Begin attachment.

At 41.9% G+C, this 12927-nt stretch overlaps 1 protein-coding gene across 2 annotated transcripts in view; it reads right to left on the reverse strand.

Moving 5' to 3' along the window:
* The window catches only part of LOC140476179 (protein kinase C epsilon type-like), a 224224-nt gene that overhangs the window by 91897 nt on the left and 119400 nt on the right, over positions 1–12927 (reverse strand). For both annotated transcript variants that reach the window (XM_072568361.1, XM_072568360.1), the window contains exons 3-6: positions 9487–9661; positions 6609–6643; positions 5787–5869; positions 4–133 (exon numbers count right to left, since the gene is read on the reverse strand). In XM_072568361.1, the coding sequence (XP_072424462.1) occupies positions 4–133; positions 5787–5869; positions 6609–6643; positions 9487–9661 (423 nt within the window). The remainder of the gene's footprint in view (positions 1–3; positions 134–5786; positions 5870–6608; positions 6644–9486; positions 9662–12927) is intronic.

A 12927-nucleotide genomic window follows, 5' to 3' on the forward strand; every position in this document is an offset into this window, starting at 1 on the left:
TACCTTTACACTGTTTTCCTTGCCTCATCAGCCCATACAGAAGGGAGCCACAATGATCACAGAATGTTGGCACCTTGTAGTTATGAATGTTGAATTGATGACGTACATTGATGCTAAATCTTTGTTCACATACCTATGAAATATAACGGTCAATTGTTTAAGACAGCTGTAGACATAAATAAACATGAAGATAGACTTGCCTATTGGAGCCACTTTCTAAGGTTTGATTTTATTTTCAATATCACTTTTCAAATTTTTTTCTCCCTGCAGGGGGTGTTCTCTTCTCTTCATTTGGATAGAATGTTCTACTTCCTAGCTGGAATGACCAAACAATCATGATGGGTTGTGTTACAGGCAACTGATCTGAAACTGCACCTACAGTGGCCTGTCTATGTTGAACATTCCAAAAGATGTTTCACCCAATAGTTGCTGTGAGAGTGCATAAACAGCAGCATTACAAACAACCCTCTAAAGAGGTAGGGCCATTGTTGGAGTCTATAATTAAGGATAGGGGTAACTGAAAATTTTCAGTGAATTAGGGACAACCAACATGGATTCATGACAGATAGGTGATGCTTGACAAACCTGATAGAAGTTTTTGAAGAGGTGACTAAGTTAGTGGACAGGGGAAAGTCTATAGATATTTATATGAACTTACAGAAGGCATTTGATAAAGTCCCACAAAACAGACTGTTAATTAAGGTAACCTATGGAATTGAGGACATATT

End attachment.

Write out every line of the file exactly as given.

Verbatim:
At 41.9% G+C, this 12927-nt stretch overlaps 1 protein-coding gene across 2 annotated transcripts in view; it reads right to left on the reverse strand.

Moving 5' to 3' along the window:
* The window catches only part of LOC140476179 (protein kinase C epsilon type-like), a 224224-nt gene that overhangs the window by 91897 nt on the left and 119400 nt on the right, over positions 1–12927 (reverse strand). For both annotated transcript variants that reach the window (XM_072568361.1, XM_072568360.1), the window contains exons 3-6: positions 9487–9661; positions 6609–6643; positions 5787–5869; positions 4–133 (exon numbers count right to left, since the gene is read on the reverse strand). In XM_072568361.1, the coding sequence (XP_072424462.1) occupies positions 4–133; positions 5787–5869; positions 6609–6643; positions 9487–9661 (423 nt within the window). The remainder of the gene's footprint in view (positions 1–3; positions 134–5786; positions 5870–6608; positions 6644–9486; positions 9662–12927) is intronic.

A 12927-nucleotide genomic window follows, 5' to 3' on the forward strand; every position in this document is an offset into this window, starting at 1 on the left:
TACCTTTACACTGTTTTCCTTGCCTCATCAGCCCATACAGAAGGGAGCCACAATGATCACAGAATGTTGGCACCTTGTAGTTATGAATGTTGAATTGATGACGTACATTGATGCTAAATCTTTGTTCACATACCTATGAAATATAACGGTCAATTGTTTAAGACAGCTGTAGACATAAATAAACATGAAGATAGACTTGCCTATTGGAGCCACTTTCTAAGGTTTGATTTTATTTTCAATATCACTTTTCAAATTTTTTTCTCCCTGCAGGGGGTGTTCTCTTCTCTTCATTTGGATAGAATGTTCTACTTCCTAGCTGGAATGACCAAACAATCATGATGGGTTGTGTTACAGGCAACTGATCTGAAACTGCACCTACAGTGGCCTGTCTATGTTGAACATTCCAAAAGATGTTTCACCCAATAGTTGCTGTGAGAGTGCATAAACAGCAGCATTACAAACAACCCTCTAAAGAGGTAGGGCCATTGTTGGAGTCTATAATTAAGGATAGGGGTAACTGAAAATTTTCAGTGAATTAGGGACAACCAACATGGATTCATGACAGATAGGTGATGCTTGACAAACCTGATAGAAGTTTTTGAAGAGGTGACTAAGTTAGTGGACAGGGGAAAGTCTATAGATATTTATATGAACTTACAGAAGGCATTTGATAAAGTCCCACAAAACAGACTGTTAATTAAGGTAACCTATGGAATTGAGGACATATT